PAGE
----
I’ve always had difficulty with authority issues. It probably stems from some sort of glitches in my upbringing, since our deepest formative experiences with authority figures involve our parents. Whatever the case, I’ve always responded to police, teachers, bosses, etc., with a dysfunctional mix of fear, distrust, resentment, and avoidance. I was reminded of that this week after a series of minor mishaps or transgressions.
On Thursday evening I went to Fernbank Park with Donna and the three sheepdogs for an early evening hike. Fernbank has a long open area along the banks of the Ohio River with a quarter-mile forested nature trail at its eastern end. Despite a leash law with a $100 fine, I usually let Mike and Duffy run free in the woods if there aren’t too many people around, and I did so this time too. As we were returning to the beginning of the trail, Donna called my attention to an approaching man who appeared to be in a khaki uniform. I put the dogs’ leashes back on as quickly as I could, then looked up and realized that it was a park ranger. As he passed by, he said gruffly, “You have to keep those dogs on a leash.” I said, “Yes Sir,” and thought to myself that we’d have to start following the rules since we probably wouldn’t get away next time with just another warning. I felt gloomy since Fernbank was a favorite destination, and it now it felt unwelcoming and hazardous.
Yesterday morning I left the dogs at home and drove over to St. Bernard, a blue collar community just north of Clifton, to take some photos. To me, St. Bernard has a small town 1940’s feel about it – sort of like an urban version of Menominee – and there’s a lot of picturesque scenes if you like off-kilter things. I’d taken about 150 photos and was just about to take another in a back alley when a police car slowly passed me, came to a stop, and then backed up. The officer rolled down his window and asked me what I was doing. I said I was taking some pictures. He asked if I were doing that for somebody. I said no, just for myself – that I just like to take pictures. “Why is that?,” he asked. I was sort of stuck for a reasonable answer. Finally I said that I just like to take pictures of different neighborhoods. He told me that somebody was going to call the police on me. I asked why they would do that. “Because they want to know what’s going on,” he said. Then he begrudgingly said he guessed it was o.k., though it seemed pretty clear that he preferred that I go take pictures in some other community. I took another photo as he drove off, but his warning put a damper on my enthusiasm. I didn’t quit right away, but I started keeping an eye out for “crime watchers” who might be calling the cops.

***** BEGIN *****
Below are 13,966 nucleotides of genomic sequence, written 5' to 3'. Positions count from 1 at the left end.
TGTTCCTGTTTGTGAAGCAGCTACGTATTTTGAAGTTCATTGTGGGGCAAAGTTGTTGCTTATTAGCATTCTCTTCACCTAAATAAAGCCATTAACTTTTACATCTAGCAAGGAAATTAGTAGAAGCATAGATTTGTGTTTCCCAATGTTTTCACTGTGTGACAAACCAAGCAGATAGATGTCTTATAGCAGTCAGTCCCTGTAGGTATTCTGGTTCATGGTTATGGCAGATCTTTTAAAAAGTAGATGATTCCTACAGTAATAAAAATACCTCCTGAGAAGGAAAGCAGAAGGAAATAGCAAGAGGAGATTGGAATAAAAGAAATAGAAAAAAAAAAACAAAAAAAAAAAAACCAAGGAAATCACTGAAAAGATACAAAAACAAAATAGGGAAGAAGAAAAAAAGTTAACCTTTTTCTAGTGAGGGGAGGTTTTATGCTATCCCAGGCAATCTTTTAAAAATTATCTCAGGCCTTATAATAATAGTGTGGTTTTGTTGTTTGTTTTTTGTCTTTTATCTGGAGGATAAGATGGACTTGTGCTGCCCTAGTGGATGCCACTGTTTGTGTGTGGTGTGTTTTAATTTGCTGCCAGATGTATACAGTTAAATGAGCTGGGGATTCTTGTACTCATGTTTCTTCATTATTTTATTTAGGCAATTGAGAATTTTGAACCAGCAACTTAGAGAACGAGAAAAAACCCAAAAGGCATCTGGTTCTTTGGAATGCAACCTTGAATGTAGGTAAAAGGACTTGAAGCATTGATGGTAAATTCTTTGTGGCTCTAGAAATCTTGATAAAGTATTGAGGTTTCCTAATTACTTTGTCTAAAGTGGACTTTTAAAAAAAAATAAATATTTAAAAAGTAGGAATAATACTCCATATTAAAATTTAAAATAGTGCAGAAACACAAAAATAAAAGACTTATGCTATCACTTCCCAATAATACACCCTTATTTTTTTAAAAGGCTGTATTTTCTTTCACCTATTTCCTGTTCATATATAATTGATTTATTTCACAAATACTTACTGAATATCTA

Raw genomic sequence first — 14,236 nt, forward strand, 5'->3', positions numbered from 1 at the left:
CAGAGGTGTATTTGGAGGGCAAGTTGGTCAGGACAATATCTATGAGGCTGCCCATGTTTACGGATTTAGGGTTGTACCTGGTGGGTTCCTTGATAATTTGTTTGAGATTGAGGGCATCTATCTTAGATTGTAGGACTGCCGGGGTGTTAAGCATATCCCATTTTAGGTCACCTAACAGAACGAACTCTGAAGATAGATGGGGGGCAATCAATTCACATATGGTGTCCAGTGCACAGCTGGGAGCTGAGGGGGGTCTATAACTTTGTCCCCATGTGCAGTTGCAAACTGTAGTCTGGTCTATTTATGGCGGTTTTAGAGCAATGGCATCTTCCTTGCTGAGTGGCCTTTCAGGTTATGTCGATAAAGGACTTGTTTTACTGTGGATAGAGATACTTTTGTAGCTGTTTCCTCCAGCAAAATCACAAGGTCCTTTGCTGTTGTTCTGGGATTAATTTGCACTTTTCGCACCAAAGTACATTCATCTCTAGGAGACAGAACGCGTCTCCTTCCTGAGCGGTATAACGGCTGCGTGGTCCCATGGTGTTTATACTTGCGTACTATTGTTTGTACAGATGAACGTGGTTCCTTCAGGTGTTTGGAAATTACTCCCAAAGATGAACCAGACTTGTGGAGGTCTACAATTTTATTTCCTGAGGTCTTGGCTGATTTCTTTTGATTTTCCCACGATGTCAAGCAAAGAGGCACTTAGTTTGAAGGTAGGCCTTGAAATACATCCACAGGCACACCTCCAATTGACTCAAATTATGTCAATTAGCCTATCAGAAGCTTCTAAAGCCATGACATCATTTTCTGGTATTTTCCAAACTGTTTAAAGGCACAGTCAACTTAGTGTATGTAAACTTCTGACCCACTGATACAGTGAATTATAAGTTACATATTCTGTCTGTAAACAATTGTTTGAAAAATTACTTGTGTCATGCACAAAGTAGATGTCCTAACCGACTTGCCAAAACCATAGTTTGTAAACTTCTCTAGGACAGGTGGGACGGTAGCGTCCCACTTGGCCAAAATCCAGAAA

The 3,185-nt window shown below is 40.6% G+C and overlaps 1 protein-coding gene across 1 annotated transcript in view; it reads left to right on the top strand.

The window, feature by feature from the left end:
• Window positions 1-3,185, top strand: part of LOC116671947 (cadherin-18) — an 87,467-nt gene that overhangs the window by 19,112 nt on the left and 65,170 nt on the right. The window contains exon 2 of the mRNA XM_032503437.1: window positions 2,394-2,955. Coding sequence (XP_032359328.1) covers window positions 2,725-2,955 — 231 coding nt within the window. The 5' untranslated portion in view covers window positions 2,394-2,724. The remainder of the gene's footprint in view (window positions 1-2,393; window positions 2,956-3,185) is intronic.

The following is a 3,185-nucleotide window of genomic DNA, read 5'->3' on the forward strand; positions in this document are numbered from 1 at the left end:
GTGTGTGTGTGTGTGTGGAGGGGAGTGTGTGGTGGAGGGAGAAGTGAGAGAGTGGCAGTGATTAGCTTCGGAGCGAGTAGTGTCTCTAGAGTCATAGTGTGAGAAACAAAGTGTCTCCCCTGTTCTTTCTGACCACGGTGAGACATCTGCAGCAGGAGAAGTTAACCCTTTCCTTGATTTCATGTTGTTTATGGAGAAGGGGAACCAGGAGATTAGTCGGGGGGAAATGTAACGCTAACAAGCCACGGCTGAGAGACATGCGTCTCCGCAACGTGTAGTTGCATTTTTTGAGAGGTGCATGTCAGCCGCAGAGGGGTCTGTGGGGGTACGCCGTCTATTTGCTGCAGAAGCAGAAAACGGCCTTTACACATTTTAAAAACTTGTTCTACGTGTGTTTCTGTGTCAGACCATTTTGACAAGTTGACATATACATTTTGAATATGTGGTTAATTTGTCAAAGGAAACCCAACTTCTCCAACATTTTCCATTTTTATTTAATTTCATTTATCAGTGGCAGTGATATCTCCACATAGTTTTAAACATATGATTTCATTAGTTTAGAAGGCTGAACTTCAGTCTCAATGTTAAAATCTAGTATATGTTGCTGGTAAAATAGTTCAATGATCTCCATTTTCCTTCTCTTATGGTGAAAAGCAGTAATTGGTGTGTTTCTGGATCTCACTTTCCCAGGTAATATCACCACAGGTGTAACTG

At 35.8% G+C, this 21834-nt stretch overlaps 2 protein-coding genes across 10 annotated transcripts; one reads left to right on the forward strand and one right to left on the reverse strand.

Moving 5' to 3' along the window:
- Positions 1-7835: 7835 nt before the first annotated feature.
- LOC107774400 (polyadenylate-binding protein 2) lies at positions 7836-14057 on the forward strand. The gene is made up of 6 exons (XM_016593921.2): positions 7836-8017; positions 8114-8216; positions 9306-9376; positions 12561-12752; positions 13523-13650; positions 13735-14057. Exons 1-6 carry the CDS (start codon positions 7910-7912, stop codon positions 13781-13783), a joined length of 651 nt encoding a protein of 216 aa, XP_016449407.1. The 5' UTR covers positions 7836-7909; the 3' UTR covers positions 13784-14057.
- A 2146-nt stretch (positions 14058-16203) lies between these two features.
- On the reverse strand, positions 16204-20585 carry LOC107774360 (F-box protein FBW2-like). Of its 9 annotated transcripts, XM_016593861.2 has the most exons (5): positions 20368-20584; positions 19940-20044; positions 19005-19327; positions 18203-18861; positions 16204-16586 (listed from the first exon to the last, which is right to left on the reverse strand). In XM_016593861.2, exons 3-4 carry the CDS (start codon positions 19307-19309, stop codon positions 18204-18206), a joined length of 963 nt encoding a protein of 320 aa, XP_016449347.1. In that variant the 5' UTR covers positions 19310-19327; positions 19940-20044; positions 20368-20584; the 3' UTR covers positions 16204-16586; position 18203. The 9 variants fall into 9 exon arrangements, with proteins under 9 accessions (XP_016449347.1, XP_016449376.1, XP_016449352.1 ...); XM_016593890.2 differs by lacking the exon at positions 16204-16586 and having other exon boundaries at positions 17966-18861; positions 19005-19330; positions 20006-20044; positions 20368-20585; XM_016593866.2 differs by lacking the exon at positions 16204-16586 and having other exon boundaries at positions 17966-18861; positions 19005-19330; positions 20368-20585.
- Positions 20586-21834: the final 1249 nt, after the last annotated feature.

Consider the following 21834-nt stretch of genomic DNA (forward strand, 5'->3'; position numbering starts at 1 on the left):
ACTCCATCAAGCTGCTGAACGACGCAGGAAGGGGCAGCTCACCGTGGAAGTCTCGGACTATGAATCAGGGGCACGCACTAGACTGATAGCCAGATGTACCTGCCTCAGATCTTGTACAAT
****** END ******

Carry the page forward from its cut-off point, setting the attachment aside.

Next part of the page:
Last night we went to the theater at UC. As we were driving home on Martin Luther King Drive, I saw a long line of orange traffic cones and a man holding a sign that said, “Sobriety Check Point.” I was just approaching a road to my right that turned into Burnet Woods, and, for a fleeting moment, I thought of making a run for it. I thought better of it, though, since a manned police car was parked just behind me, probably waiting to follow drivers who try to evade the checkpoint. I started running through in my mind the various defenses I might offer when the police pulled me over. My fantasizing was a bit excessive since I’d only had one glass of wine five hours earlier. As it turned out, there had been a huge car crash at the far end of the checkpoint, so they weren’t stopping any cars anyway. Whew – a narrow escape!
I’ve attached a few of my photos from my St. Bernard expedition. I consider these rare and personally priceless since I won’t be going back to St. Bernard again.
-Phyllis SS (4-26): Hi Dave, Please, please don't let some jerk policeman intimidate you. You have every right to photograph St. Bernard and the photos are lovely. pss
-Linda C (4-25): dave, i think you should go right back to st. bernards and take more pictures and have a little micro reciever in your pocket, and if anything is in the open than you should take as many as you wish, i might leave the playground alone, even tho it is hardly illegal, why don't you look for flags, american flags are good because they are never in the condition they should be, take pictures of people coming out of the bar, who was the statue of, that was good take a few more, and a closer up of the window shop, so i can see the fucking wigs, now i am mad too. otherwise it isn't like i don't like the blog, i do, but this town hasn't seen a murder with a camera for a long long time, maybe now is the time. linda